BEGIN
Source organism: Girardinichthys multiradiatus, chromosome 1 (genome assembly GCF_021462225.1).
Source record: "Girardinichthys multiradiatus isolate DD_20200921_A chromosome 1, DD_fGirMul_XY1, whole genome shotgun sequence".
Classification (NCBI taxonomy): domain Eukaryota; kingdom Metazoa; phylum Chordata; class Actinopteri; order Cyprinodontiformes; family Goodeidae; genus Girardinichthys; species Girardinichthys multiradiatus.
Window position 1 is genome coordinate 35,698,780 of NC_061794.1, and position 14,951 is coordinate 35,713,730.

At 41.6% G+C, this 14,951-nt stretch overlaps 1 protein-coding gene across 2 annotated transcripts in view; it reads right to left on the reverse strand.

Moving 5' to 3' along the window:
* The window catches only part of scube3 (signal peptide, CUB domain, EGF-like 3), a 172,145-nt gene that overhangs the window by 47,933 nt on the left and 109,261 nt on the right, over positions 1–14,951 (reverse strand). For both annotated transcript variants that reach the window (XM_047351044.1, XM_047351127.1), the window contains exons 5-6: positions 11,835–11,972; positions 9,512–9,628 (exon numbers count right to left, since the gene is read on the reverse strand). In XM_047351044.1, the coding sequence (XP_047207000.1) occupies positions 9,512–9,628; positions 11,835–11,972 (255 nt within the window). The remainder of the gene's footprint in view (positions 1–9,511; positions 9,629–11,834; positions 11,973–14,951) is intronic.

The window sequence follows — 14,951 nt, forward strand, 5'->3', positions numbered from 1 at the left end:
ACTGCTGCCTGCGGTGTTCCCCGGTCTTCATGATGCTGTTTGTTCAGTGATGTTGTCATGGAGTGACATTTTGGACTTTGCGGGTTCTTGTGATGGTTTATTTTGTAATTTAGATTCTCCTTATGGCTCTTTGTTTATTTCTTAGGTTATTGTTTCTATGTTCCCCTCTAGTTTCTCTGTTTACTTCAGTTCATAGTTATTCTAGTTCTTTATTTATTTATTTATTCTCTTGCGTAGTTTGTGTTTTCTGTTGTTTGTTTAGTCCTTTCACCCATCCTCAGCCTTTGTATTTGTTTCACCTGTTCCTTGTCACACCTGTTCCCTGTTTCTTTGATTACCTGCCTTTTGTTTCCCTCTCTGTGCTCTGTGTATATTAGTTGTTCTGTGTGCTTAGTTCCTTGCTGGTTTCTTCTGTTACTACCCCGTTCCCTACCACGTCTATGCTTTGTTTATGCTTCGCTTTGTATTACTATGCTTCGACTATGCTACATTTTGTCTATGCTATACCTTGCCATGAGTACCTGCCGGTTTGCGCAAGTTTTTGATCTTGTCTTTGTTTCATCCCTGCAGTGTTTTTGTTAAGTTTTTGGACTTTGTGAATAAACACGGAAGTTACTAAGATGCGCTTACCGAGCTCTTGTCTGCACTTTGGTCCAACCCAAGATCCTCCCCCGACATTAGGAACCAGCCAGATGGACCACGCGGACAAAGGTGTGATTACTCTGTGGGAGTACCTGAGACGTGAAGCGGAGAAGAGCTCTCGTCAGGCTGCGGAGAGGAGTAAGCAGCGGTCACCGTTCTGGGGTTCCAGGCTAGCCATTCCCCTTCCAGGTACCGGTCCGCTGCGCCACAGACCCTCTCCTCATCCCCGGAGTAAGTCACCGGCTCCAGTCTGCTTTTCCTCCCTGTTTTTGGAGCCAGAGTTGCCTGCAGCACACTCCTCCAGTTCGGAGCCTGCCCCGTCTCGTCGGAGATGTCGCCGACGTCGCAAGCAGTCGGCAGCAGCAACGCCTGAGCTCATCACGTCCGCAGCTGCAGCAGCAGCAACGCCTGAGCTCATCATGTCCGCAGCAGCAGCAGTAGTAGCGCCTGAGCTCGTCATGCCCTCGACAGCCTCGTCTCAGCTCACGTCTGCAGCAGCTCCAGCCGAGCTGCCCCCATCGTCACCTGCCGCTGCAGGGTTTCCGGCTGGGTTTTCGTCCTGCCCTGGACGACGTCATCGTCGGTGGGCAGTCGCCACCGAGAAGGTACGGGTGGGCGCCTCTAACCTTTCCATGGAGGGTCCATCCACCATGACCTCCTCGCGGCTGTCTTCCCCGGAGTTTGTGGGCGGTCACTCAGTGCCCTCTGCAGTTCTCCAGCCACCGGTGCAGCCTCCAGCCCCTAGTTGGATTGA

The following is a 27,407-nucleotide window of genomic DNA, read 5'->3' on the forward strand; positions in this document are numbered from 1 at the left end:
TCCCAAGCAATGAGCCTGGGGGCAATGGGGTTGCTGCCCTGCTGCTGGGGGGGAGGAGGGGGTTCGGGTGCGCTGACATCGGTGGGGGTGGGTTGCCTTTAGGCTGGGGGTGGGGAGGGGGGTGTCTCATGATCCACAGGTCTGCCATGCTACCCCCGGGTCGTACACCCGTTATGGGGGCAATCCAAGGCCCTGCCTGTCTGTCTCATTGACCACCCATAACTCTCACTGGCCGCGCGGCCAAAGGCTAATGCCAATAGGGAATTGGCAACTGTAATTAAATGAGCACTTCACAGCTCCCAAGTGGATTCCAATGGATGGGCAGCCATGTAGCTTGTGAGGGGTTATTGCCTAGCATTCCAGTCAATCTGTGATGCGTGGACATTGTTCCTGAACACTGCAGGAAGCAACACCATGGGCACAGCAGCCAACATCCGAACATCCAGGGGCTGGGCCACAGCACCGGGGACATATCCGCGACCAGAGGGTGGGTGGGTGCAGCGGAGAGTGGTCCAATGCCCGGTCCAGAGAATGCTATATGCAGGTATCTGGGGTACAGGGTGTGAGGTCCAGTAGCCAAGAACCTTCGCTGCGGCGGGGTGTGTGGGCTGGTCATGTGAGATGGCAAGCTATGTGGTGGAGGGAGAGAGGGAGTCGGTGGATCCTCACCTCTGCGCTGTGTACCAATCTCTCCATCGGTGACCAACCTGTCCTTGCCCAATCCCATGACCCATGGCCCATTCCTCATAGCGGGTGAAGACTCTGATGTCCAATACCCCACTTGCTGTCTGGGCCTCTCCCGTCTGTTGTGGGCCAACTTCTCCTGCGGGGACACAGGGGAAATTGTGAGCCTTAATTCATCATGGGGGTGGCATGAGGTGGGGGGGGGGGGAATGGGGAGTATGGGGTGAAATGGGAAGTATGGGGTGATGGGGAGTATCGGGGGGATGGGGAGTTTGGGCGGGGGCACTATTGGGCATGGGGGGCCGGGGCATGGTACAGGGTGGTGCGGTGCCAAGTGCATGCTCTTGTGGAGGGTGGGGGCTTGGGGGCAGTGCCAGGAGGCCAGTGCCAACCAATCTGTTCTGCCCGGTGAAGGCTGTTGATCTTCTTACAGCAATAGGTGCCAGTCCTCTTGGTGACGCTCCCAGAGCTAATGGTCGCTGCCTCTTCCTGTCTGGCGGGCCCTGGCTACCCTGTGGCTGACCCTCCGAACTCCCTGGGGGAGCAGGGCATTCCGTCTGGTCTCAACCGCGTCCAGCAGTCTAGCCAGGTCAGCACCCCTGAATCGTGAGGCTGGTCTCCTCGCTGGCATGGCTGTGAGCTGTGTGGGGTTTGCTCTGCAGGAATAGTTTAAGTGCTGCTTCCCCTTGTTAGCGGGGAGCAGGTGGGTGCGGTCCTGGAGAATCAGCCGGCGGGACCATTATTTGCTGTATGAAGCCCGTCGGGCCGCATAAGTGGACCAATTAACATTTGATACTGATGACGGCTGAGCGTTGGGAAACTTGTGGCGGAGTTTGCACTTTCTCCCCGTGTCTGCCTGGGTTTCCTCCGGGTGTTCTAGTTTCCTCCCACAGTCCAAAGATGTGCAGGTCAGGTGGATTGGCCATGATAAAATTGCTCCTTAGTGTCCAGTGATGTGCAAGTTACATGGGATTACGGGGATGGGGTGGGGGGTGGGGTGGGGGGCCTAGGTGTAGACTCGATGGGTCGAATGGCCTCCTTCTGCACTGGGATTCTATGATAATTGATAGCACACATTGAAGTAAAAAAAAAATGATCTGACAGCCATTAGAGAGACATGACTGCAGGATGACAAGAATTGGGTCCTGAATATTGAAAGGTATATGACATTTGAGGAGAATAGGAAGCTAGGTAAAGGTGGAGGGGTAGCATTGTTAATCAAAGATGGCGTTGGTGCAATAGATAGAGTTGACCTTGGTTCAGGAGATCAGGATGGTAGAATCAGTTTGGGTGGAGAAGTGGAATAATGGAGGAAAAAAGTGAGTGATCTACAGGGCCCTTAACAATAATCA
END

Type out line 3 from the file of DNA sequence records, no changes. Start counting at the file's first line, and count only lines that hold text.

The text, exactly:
Classification (NCBI taxonomy): domain Eukaryota; kingdom Metazoa; phylum Chordata; class Actinopteri; order Cyprinodontiformes; family Goodeidae; genus Girardinichthys; species Girardinichthys multiradiatus.